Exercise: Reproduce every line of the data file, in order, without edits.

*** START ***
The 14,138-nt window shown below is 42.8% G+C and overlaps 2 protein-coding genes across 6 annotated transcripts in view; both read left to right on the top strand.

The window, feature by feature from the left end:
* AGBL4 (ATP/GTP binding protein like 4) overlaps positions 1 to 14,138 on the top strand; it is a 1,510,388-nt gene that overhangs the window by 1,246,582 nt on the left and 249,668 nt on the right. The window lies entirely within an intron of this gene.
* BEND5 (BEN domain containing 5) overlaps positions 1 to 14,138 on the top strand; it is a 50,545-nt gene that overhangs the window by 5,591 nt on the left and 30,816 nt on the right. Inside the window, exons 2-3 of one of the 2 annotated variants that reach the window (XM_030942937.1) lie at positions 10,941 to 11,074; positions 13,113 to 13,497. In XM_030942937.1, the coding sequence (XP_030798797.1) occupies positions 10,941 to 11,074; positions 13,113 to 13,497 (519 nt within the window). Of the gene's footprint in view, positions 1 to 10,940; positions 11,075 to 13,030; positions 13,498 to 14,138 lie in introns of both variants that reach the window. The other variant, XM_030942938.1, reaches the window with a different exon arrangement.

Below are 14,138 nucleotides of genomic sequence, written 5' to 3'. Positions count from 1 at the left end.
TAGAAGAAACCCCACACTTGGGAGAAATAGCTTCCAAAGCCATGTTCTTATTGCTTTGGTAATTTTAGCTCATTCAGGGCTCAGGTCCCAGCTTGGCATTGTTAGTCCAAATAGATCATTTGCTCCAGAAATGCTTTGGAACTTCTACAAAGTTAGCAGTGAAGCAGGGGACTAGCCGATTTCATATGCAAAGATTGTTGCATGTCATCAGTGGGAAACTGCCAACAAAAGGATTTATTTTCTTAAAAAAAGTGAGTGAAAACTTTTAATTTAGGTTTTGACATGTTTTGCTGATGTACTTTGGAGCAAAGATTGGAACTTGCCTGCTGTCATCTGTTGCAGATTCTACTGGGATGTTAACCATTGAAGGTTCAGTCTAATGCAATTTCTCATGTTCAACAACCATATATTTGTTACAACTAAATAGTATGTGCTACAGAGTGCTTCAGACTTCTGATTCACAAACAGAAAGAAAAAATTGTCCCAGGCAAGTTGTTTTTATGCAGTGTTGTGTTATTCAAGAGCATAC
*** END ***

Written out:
The 14,138-nt window shown below is 42.8% G+C and overlaps 2 protein-coding genes across 6 annotated transcripts in view; both read left to right on the top strand.

The window, feature by feature from the left end:
* AGBL4 (ATP/GTP binding protein like 4) overlaps positions 1 to 14,138 on the top strand; it is a 1,510,388-nt gene that overhangs the window by 1,246,582 nt on the left and 249,668 nt on the right. The window lies entirely within an intron of this gene.
* BEND5 (BEN domain containing 5) overlaps positions 1 to 14,138 on the top strand; it is a 50,545-nt gene that overhangs the window by 5,591 nt on the left and 30,816 nt on the right. Inside the window, exons 2-3 of one of the 2 annotated variants that reach the window (XM_030942937.1) lie at positions 10,941 to 11,074; positions 13,113 to 13,497. In XM_030942937.1, the coding sequence (XP_030798797.1) occupies positions 10,941 to 11,074; positions 13,113 to 13,497 (519 nt within the window). Of the gene's footprint in view, positions 1 to 10,940; positions 11,075 to 13,030; positions 13,498 to 14,138 lie in introns of both variants that reach the window. The other variant, XM_030942938.1, reaches the window with a different exon arrangement.

Below are 14,138 nucleotides of genomic sequence, written 5' to 3'. Positions count from 1 at the left end.
TAGAAGAAACCCCACACTTGGGAGAAATAGCTTCCAAAGCCATGTTCTTATTGCTTTGGTAATTTTAGCTCATTCAGGGCTCAGGTCCCAGCTTGGCATTGTTAGTCCAAATAGATCATTTGCTCCAGAAATGCTTTGGAACTTCTACAAAGTTAGCAGTGAAGCAGGGGACTAGCCGATTTCATATGCAAAGATTGTTGCATGTCATCAGTGGGAAACTGCCAACAAAAGGATTTATTTTCTTAAAAAAAGTGAGTGAAAACTTTTAATTTAGGTTTTGACATGTTTTGCTGATGTACTTTGGAGCAAAGATTGGAACTTGCCTGCTGTCATCTGTTGCAGATTCTACTGGGATGTTAACCATTGAAGGTTCAGTCTAATGCAATTTCTCATGTTCAACAACCATATATTTGTTACAACTAAATAGTATGTGCTACAGAGTGCTTCAGACTTCTGATTCACAAACAGAAAGAAAAAATTGTCCCAGGCAAGTTGTTTTTATGCAGTGTTGTGTTATTCAAGAGCATAC